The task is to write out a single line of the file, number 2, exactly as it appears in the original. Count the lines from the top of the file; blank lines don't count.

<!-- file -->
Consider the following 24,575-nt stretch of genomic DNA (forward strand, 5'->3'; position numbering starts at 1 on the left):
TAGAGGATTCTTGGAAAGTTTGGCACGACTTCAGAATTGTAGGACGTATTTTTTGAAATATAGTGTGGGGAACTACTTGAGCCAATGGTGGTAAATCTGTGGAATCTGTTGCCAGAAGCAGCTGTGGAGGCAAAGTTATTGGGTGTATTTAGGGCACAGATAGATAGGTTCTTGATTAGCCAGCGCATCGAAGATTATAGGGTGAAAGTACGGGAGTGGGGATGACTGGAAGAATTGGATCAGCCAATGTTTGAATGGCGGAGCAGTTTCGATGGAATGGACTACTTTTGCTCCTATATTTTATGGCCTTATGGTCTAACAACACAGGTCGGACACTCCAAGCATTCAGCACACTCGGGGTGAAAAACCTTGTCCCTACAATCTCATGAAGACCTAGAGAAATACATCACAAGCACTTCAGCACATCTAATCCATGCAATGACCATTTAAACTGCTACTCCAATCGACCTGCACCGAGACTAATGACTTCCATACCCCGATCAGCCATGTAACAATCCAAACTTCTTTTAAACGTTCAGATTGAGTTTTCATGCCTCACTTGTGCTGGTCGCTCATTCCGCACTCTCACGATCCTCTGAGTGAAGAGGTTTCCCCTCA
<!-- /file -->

TAGAGGATTCTTGGAAAGTTTGGCACGACTTCAGAATTGTAGGACGTATTTTTTGAAATATAGTGTGGGGAACTACTTGAGCCAATGGTGGTAAATCTGTGGAATCTGTTGCCAGAAGCAGCTGTGGAGGCAAAGTTATTGGGTGTATTTAGGGCACAGATAGATAGGTTCTTGATTAGCCAGCGCATCGAAGATTATAGGGTGAAAGTACGGGAGTGGGGATGACTGGAAGAATTGGATCAGCCAATGTTTGAATGGCGGAGCAGTTTCGATGGAATGGACTACTTTTGCTCCTATATTTTATGGCCTTATGGTCTAACAACACAGGTCGGACACTCCAAGCATTCAGCACACTCGGGGTGAAAAACCTTGTCCCTACAATCTCATGAAGACCTAGAGAAATACATCACAAGCACTTCAGCACATCTAATCCATGCAATGACCATTTAAACTGCTACTCCAATCGACCTGCACCGAGACTAATGACTTCCATACCCCGATCAGCCATGTAACAATCCAAACTTCTTTTAAACGTTCAGATTGAGTTTTCATGCCTCACTTGTGCTGGTCGCTCATTCCGCACTCTCACGATCCTCTGAGTGAAGAGGTTTCCCCTCA